Small Newspaper (Circulation less than 150,000) Gold Award: Peter Byrne, Point Reyes Light (CA), for “Busted! Breast Cancer, Money and the Media” (11-part series), Nov. 5, 2015 - Jan. 21, 2016

Small Newspaper Silver Award: Barbara Peters Smith, Sarasota Herald-Tribune, for “Graying of HIV: After 35 years of the AIDS virus, a generation makes new medical history,” June 5, 2016.

Magazine Gold Award: Stephen S. Hall, Scientific American, for “Editing the Mushroom,” March 2016

Magazine Silver Award: Jane Qiu, Nature, for “The Forgotten Continent,” July 14, 2016; “Listening for Landslides,” April 28, 2016; “Trouble in Tibet,” Jan. 14, 2016.

Television Spot News/Feature Reporting (20 minutes or less) Gold Award: Rebecca Morelle and Stuart Denman, BBC Newsnight, BBC World, for “A primer on the Paris climate conference,” Nov. 23, 2015.

Television Spot News/Feature Reporting Silver Award: Nsikan Akpan and Matthew Ehrichs, PBS NewsHour, for “What a smell looks like,” June 21, 2016.

Television In-Depth Reporting (more than 20 minutes) Gold Award: Bosse Lindquist, Johannes Hallbom, Johan Brnstad, Anna Nordbeck, Jakob Larsson, Johannes Wahlström, and Emil Engerdahl, SVT, Swedish public television, for “The Experiments: The Star Surgeon,” Jan. 13, 2016; “The Experiments: Every surgeon has his own graveyard,” Jan. 20, 2016; “The Experiments: The Labyrinth of Truth,” Jan. 27, 2016.

Television In-Depth Reporting Silver Award: Peter Oxley, Gwyn Williams, Rob Hartel, and Kirk Johnson, Windfall Films (London) for NOVA/WGBH, “Making North America” series, Nov. 4, Nov. 11, Nov. 18, 2015.

Audio Gold Award: Ari Daniel and Peter Thomson, Public Radio International's “The World,” for “In Greenland, a climate change mystery with clues written in water and stone,” Jan. 18, 2016; “Looking small for big answers in Greenland,” Jan. 19, 2016; “Turning ice into f re: How climate change could mean more volcanic eruptions in Iceland,” Nov. 27, 2015.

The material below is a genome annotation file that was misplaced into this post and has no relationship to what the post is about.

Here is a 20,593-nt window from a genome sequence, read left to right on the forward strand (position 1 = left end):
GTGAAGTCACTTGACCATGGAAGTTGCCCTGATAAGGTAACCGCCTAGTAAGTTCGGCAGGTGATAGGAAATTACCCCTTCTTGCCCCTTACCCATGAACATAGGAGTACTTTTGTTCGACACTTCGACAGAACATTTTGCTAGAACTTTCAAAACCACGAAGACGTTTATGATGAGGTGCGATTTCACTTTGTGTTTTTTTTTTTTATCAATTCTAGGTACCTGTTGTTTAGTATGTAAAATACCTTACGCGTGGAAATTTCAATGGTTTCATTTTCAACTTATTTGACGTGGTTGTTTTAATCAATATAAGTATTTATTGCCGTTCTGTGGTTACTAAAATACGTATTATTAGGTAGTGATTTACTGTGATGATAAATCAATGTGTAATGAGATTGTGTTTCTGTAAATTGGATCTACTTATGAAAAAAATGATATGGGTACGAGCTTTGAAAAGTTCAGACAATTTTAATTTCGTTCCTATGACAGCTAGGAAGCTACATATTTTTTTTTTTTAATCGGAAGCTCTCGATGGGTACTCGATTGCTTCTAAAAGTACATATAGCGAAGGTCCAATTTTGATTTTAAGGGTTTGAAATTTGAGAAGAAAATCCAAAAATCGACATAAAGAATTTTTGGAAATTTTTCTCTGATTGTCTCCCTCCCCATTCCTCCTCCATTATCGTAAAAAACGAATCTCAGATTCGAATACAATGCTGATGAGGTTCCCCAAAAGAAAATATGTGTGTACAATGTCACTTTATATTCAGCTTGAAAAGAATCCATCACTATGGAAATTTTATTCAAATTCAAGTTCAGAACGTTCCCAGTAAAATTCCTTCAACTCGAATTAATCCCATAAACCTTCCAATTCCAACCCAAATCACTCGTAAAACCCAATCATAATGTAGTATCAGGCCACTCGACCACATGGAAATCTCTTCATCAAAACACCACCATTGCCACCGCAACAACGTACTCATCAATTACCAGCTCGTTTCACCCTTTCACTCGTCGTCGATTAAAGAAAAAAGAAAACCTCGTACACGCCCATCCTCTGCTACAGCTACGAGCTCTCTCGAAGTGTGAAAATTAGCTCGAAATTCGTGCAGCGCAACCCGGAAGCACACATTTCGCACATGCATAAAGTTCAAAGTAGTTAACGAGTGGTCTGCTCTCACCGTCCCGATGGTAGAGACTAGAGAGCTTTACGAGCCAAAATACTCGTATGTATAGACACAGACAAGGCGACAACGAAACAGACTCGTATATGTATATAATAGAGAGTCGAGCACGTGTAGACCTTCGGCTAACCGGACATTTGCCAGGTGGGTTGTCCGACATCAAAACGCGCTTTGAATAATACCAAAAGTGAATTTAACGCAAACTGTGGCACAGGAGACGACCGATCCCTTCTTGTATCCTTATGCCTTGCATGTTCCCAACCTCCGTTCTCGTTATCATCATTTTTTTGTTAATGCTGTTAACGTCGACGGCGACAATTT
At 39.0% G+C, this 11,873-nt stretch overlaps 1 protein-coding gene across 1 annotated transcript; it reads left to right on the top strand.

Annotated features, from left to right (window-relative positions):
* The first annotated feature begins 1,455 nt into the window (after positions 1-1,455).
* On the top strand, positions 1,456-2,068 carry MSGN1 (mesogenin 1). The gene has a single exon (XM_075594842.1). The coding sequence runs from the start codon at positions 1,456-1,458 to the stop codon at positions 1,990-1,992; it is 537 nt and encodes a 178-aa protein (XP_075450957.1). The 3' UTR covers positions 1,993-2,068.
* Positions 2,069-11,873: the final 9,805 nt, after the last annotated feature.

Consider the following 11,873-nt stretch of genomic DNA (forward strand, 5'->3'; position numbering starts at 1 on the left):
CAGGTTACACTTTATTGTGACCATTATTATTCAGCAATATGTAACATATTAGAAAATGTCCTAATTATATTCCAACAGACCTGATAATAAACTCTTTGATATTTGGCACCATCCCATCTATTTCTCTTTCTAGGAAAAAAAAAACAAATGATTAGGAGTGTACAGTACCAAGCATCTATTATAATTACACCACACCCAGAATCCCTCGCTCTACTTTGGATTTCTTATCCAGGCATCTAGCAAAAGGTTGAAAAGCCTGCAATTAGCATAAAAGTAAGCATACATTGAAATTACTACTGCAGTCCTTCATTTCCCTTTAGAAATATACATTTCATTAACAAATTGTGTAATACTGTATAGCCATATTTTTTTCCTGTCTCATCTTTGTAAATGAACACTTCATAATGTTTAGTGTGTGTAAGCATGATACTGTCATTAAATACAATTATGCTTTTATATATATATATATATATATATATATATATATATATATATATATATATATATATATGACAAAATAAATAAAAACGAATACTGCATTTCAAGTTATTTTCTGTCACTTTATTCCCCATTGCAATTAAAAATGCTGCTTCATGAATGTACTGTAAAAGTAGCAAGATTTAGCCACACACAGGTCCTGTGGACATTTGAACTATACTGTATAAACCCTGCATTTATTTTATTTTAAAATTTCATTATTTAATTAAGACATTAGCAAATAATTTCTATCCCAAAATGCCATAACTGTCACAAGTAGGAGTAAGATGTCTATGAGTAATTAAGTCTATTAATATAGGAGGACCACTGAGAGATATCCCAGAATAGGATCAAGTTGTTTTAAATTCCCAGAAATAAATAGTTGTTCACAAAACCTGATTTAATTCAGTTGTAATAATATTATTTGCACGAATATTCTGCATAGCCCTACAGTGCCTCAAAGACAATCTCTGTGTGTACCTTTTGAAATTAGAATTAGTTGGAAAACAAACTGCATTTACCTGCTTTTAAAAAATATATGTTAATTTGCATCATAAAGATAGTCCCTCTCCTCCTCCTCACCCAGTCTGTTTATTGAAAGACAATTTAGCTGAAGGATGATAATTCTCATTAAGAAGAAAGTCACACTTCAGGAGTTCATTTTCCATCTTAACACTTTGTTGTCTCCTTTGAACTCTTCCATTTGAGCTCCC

Audio Silver Award: Shankar Vedantam, Kara McGuirk-Allison, Maggie Penman, and Max Nesterak, NPR “Hidden Brain” podcast, for “When Great Minds Think Unlike: Inside Science's ‘Replication Crisis,’” May 24, 2016.

Online Gold Award: Charles Piller and Natalia Bronshtein, STAT, for “Law Ignored, Patients at Risk: Failure to Report - A STAT Investigation,” Dec. 13, 2015; “Failure to report: About the investigation,” Dec. 13, 2015; “STAT investigation sparked improved reporting of study results, NIH says,” Feb. 16, 2016.

Online Silver Award: Christie Aschwanden, FiveThirtyEight, for “Science Isn't Broken. It's just a hell of a lot harder than we give it credit for,” Aug. 19, 2015; “You Can't Trust What You Read About Nutrition. We found a link between cabbage and innie bellybuttons, but that doesn't mean it's real,” Jan. 6, 2016; “Failure Is Moving Science Forward. The replication crisis is a sign that science is working,” March 24, 2016.

Children's Science News Gold Award: Anna Rothschild, Gross Science from NOVA (videos), for “What Really Causes Cavities?” Jan. 25, 2016; “See Microbes with this DIY Microscope,” Jan. 4, 2016; “Three Surprising Questions About Periods,” Feb. 10, 2016.

Children's Science News Silver Award: Roberta Kwok, Science News for Students (online site), for “The shocking electric eel!” June 2, 2016.